Saturday, January 31, 2009

The Bridge

Barack Obama is what comes at the end of that bridge in Selma.
-- John Lewis

Perestroika, Iranian-style

Under its most recent development plan, Iran has adopted a privatization program, but it is unlikely to unfold in a straightforward way. Iranian industries have been protected with state money for so long that no one knows what they are actually worth, and Iranian labour law makes it impossible for new owners to streamline bloated workforces. The mot likely buyers of state-backed companies, analysts told me, are those favored by the government: Revolutionary Guards, Islamic foundations. Consequently, privatization will at first permit an armed and unaccountable oligarchy to amass still more wealth.
 -- from The Rationalist, a fascinating account of the Iranian economy since the Islamic revolution, included in a profile of Mohammad Tabibian by Laura Secor.  

'How words could end a war'

There have been similar findings before, but the exercise is clearly worth repeating in the current circumstances:
...Absolutists who violently rejected offers of money or peace for sacred land were considerably more inclined to accept deals that involved their enemies making symbolic but difficult gestures. For example, Palestinian hard-liners were more willing to consider recognizing the right of Israel to exist if the Israelis simply offered an official apology for Palestinian suffering in the 1948 war. Similarly, Israeli respondents said they could live with a partition of Jerusalem and borders very close to those that existed before the 1967 war if Hamas and the other major Palestinian groups explicitly recognized Israel’s right to exist.

Remarkably, our survey results were mirrored by our discussions with political leaders from both sides. For example, Mousa Abu Marzook (the deputy chairman of Hamas) said no when we proposed a trade-off for peace without granting a right of return. He became angry when we added in the idea of substantial American aid for rebuilding: "No, we do not sell ourselves for any amount."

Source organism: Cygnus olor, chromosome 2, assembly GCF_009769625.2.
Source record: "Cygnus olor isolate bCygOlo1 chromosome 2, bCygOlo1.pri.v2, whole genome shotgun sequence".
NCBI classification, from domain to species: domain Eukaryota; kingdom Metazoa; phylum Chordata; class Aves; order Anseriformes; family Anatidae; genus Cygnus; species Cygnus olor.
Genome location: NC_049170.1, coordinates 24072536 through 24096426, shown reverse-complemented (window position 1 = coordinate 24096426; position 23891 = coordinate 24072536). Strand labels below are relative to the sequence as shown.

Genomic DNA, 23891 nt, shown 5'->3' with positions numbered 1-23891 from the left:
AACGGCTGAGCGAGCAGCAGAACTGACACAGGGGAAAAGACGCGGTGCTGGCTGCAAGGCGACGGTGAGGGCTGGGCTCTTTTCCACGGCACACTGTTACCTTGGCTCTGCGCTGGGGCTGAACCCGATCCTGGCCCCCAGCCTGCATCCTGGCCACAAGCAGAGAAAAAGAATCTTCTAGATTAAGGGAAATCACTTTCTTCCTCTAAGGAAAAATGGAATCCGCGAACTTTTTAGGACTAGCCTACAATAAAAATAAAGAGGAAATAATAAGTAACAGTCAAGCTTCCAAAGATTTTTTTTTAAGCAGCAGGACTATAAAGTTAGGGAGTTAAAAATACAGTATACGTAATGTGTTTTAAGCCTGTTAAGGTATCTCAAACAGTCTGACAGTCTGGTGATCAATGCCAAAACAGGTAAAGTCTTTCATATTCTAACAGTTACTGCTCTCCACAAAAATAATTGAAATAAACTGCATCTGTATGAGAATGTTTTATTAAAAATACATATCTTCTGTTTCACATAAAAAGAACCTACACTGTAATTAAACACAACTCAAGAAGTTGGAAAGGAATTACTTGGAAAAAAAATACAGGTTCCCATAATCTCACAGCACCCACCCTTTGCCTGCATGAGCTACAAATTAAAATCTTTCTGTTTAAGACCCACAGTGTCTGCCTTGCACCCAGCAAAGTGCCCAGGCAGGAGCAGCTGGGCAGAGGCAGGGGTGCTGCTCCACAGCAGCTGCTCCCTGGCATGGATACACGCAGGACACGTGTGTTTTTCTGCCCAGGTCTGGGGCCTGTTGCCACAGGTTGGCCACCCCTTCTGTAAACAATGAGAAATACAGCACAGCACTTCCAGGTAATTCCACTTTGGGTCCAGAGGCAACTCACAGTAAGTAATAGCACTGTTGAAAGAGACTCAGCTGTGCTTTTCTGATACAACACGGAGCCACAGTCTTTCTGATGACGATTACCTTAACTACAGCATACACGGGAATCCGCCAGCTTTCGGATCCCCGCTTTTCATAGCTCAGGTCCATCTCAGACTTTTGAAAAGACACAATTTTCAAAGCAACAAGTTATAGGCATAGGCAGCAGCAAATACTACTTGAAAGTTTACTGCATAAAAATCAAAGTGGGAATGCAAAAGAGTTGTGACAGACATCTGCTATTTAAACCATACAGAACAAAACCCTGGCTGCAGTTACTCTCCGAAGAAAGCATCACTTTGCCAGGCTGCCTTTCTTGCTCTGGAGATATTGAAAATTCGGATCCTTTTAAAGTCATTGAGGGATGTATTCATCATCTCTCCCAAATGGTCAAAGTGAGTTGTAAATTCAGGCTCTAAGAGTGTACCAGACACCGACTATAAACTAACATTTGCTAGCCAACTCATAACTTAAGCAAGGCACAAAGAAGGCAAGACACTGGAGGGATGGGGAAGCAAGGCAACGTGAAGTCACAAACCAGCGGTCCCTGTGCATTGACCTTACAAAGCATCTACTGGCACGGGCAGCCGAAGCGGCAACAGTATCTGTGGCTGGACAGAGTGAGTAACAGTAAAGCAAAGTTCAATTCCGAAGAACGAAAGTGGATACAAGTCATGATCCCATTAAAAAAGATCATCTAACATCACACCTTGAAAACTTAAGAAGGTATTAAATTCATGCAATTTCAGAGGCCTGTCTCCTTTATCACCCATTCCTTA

But when we mentioned a potential Israeli apology for 1948, he brightened: "Yes, an apology is important, as a beginning. It’s not enough because our houses and land were taken away from us and something has to be done about that." His response suggested that progress on sacred values might open the way for negotiations on material issues, rather than the reverse.

We got a similar reaction from Benjamin Netanyahu, the hard-line former Israeli prime minister...
-- Scott Atran and Jeremy Ginges

I've got £90,000 in my pyjamas

Just what is this money stuff, anyway? I can see its effects—I can thumb a banknote, flip a coin—but what is it, actually? What do these abstract numbers stand for? What is the thing that’s being represented? Wouldn’t it be reassuring if it was more like a physical thing, and less like an idea? Wouldn’t the global financial system be less vertiginous, less bizarre, if your money actually stood for something?

The answer to that question is no...
-- from John Lanchester's review of Lords of Finance by Liaquat Ahamed.

Friday, January 30, 2009

Jung Chang


Indian power

Chronically short of power, and heavily dependent on imported oil, India wants to massively expand its nuclear power output to improve its long-term energy security and meet surging demand. India’s national energy plan calls for 30,000MW of nuclear power by 2020, 63,000MW by 2030 and 250,000MW by 2050.
-- from an informative FT article. No mention of the near collapse of the NPT, though

Thursday, January 29, 2009

Roll to your rifle

There’s clearly a consensus that things are heading in the wrong direction. What’s not clear to me is why sending 30,000 more troops is the essential step to changing that. My understanding of the larger objective of the allied enterprise in Afghanistan is to bring into existence something that looks like a modern cohesive Afghan state. Well, it could be that that’s an unrealistic objective. It could be that sending 30,000 more troops is throwing money and lives down a rat hole.
-- Andrew Bacevich, quoted in Obama's War: Fearing Another Quagmire in Afghanistan.

An Obama administration may, the report says, "look for ways to press Mr. Karzai to crack down on corruption and drug trafficking." Well, that seems more likely than not to fail.

Whatever comes cannot be separated from what happens in Pakistan. Here, William Dalrymple suggests in a review of Ahmed Rashid's new book, there should be three priorities: negotiate with elements of the Taliban; reform/crack down on ISI and Pakistani military (as if!); and find ways to stop the madrasa-inspired and Saudi-financed advance of Wahhabi Islam.

Wednesday, January 28, 2009


Good post at DotEarth on the Greenhouse effect and the bathtub effect. At openDemocracy we published John Sterman's work as Why wait and see won't do in 2005.

Extracting carbon dioxide

Not surprisingly, perhaps, Tim Lenton et al endorse biochar [1].